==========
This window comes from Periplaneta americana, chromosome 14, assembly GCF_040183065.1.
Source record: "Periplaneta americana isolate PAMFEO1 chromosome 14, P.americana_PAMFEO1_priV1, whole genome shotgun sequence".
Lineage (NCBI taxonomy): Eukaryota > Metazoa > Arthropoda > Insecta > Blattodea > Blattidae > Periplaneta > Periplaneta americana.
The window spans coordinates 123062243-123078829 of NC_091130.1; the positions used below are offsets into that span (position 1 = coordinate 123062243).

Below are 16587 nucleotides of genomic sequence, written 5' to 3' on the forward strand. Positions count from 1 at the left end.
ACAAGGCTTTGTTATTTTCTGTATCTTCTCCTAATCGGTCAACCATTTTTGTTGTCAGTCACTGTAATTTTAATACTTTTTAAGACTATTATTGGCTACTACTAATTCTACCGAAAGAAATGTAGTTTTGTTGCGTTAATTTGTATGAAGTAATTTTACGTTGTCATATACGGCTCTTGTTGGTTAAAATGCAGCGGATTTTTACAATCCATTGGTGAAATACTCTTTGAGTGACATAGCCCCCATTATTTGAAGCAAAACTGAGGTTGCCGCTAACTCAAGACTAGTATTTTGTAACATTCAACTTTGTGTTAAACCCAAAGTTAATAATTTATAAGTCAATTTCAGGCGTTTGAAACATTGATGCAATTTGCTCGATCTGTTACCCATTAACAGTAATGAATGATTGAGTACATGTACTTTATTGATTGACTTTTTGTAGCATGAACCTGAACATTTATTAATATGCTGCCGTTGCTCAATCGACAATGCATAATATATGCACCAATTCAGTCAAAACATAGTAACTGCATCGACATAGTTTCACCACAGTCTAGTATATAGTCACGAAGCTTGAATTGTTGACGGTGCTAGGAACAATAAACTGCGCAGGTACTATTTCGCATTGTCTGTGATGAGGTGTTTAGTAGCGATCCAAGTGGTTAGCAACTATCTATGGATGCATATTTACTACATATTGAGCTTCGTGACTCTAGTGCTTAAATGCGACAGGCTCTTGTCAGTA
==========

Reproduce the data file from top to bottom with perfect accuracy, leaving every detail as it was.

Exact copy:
This window comes from Periplaneta americana, chromosome 14, assembly GCF_040183065.1.
Source record: "Periplaneta americana isolate PAMFEO1 chromosome 14, P.americana_PAMFEO1_priV1, whole genome shotgun sequence".
Lineage (NCBI taxonomy): Eukaryota > Metazoa > Arthropoda > Insecta > Blattodea > Blattidae > Periplaneta > Periplaneta americana.
The window spans coordinates 123062243-123078829 of NC_091130.1; the positions used below are offsets into that span (position 1 = coordinate 123062243).

Below are 16587 nucleotides of genomic sequence, written 5' to 3' on the forward strand. Positions count from 1 at the left end.
ACAAGGCTTTGTTATTTTCTGTATCTTCTCCTAATCGGTCAACCATTTTTGTTGTCAGTCACTGTAATTTTAATACTTTTTAAGACTATTATTGGCTACTACTAATTCTACCGAAAGAAATGTAGTTTTGTTGCGTTAATTTGTATGAAGTAATTTTACGTTGTCATATACGGCTCTTGTTGGTTAAAATGCAGCGGATTTTTACAATCCATTGGTGAAATACTCTTTGAGTGACATAGCCCCCATTATTTGAAGCAAAACTGAGGTTGCCGCTAACTCAAGACTAGTATTTTGTAACATTCAACTTTGTGTTAAACCCAAAGTTAATAATTTATAAGTCAATTTCAGGCGTTTGAAACATTGATGCAATTTGCTCGATCTGTTACCCATTAACAGTAATGAATGATTGAGTACATGTACTTTATTGATTGACTTTTTGTAGCATGAACCTGAACATTTATTAATATGCTGCCGTTGCTCAATCGACAATGCATAATATATGCACCAATTCAGTCAAAACATAGTAACTGCATCGACATAGTTTCACCACAGTCTAGTATATAGTCACGAAGCTTGAATTGTTGACGGTGCTAGGAACAATAAACTGCGCAGGTACTATTTCGCATTGTCTGTGATGAGGTGTTTAGTAGCGATCCAAGTGGTTAGCAACTATCTATGGATGCATATTTACTACATATTGAGCTTCGTGACTCTAGTGCTTAAATGCGACAGGCTCTTGTCAGTA